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Tetsuo Ogino, Kenji Ohtsuka; Effects of Superior Colliculus Inhibition on Visual Motion Processing in the Lateral Suprasylvian Visual Area of the Cat. Invest. Ophthalmol. Vis. Sci. 2000;41(3):955-960.
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purpose. To clarify whether visual inputs of the tectothalamocortical pathway
influence motion processing within the lateral suprasylvian (LS) area
of the cat.
methods. This study was conducted in five cats. Tungsten microelectrodes were
used for recording visual evoked potentials. The electrodes were
introduced into the LS area. An array of 120 randomly located dots was
projected onto the stimulus field (40° × 40°) in front of the
animal by a slide projector. The dots were moved rightward and leftward
alternatively with interstimulus intervals by a mirror attached to a
galvanometer, the movements of which were controlled by a
microcomputer. Each motion sequence consisted of an abrupt onset of
motion that continued for 100 msec followed by an abrupt offset and a
stationary phase of 900 msec; the total duration of each sequence was
thus 1000 msec. The velocity of the motion was varied in 12 steps. The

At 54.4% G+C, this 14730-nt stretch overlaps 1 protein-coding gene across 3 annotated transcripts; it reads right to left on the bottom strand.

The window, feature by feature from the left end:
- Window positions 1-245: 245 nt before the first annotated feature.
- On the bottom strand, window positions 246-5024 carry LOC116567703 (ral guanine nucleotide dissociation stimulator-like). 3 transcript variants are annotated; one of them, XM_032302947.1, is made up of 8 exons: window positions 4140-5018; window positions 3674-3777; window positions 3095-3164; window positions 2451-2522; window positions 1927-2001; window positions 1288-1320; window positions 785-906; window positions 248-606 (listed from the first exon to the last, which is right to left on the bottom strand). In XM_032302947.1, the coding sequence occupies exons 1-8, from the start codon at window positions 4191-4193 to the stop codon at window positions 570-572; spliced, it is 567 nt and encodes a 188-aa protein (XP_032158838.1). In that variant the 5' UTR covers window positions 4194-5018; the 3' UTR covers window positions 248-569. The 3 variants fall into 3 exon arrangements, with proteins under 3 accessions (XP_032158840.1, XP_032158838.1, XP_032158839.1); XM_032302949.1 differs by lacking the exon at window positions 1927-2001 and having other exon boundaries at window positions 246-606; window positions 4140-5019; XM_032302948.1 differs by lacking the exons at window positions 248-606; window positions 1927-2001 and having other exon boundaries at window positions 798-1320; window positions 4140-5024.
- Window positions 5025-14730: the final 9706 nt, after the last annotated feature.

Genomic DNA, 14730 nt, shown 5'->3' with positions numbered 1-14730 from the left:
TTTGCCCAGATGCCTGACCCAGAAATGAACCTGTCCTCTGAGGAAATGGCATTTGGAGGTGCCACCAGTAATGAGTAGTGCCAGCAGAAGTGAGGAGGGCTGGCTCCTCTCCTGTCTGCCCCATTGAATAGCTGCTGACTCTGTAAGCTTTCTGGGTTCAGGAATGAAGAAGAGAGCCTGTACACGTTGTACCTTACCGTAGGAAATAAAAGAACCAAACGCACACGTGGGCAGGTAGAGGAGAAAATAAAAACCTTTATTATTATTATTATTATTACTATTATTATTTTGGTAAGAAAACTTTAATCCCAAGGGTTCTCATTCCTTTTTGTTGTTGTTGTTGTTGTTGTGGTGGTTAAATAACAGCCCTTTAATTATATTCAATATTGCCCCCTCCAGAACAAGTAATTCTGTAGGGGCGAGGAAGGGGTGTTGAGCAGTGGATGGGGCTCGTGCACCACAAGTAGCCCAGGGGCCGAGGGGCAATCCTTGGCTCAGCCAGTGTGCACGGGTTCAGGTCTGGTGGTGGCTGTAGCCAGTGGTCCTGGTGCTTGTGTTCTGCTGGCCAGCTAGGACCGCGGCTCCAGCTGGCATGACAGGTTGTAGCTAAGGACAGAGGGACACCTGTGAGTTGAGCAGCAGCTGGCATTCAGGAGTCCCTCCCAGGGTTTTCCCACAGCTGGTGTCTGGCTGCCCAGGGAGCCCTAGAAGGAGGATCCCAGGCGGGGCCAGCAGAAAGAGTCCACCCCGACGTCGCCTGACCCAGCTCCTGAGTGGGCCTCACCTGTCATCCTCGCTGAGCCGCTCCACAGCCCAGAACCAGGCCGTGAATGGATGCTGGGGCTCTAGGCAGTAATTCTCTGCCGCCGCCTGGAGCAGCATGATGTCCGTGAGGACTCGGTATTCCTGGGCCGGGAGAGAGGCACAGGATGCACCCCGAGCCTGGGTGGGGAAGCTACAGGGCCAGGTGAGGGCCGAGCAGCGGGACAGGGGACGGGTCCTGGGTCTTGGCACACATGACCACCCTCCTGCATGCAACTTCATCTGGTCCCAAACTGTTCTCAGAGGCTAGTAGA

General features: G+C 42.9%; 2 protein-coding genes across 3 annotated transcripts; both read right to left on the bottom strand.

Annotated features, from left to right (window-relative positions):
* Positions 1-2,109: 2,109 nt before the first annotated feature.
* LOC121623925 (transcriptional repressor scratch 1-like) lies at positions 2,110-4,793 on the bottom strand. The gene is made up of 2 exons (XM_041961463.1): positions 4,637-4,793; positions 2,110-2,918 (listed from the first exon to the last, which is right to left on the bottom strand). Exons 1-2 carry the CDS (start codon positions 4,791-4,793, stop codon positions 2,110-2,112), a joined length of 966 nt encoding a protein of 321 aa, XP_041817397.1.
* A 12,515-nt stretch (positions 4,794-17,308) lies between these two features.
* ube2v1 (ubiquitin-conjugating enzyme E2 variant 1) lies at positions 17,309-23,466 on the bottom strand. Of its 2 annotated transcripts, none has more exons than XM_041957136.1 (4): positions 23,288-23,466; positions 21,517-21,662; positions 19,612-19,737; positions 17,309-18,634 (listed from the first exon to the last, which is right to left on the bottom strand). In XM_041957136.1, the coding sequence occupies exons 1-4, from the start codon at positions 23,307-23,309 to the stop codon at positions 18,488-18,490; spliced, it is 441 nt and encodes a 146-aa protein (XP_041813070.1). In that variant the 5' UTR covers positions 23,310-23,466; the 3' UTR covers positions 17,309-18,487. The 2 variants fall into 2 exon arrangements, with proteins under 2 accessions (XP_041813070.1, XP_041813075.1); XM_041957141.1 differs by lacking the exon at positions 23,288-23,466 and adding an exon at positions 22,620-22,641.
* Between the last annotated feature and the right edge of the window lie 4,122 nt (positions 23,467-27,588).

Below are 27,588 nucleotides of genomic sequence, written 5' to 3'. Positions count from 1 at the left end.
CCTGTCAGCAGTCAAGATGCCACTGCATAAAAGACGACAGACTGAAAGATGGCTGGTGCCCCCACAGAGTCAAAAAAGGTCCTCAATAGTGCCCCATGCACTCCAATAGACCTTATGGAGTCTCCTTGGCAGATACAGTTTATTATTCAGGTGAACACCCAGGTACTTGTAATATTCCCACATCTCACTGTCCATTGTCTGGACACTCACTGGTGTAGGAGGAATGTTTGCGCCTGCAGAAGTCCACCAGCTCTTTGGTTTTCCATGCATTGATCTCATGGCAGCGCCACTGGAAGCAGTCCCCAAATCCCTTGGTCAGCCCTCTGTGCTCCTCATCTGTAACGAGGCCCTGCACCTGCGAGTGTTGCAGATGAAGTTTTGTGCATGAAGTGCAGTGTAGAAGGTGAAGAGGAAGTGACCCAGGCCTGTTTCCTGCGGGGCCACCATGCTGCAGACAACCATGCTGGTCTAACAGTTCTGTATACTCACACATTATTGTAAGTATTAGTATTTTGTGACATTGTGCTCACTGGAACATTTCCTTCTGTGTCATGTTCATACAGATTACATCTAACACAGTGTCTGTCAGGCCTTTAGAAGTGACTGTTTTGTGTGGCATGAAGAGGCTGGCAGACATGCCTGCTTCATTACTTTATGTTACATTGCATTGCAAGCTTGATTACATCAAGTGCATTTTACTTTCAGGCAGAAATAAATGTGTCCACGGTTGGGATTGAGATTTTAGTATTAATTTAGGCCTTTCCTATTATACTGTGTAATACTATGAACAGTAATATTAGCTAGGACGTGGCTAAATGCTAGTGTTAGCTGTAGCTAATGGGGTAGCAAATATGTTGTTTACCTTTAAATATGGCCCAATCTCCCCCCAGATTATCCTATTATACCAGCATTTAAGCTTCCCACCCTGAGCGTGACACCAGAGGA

onset of motion was used as the trigger for recording evoked
potentials. Single or multiple injections (two to three) of muscimol
were made, mainly into the rostral superior colliculus (SC). The
amplitudes of evoked potentials before and after the muscimol injection
results. A large negative wave (N1) with the peak latency of 89.80 ± 16.39
msec (mean ± SD, n = 191) was recorded
consistently. The amplitude of N1 was not altered by the muscimol
injection into the SC when the velocity of motion was 50 deg/sec or
less. When the velocity of motion was 75 deg/sec or more, however, the
amplitude of N1 was reduced to 62% to72% of that noted before the
conclusions. These findings suggest that the LS area processes the visual motion
inputs reaching through the two parallel pathways, the geniculostriate
pathway and the tectothalamocortical pathway, when the velocity of
visual motion is 75 deg/sec or more.
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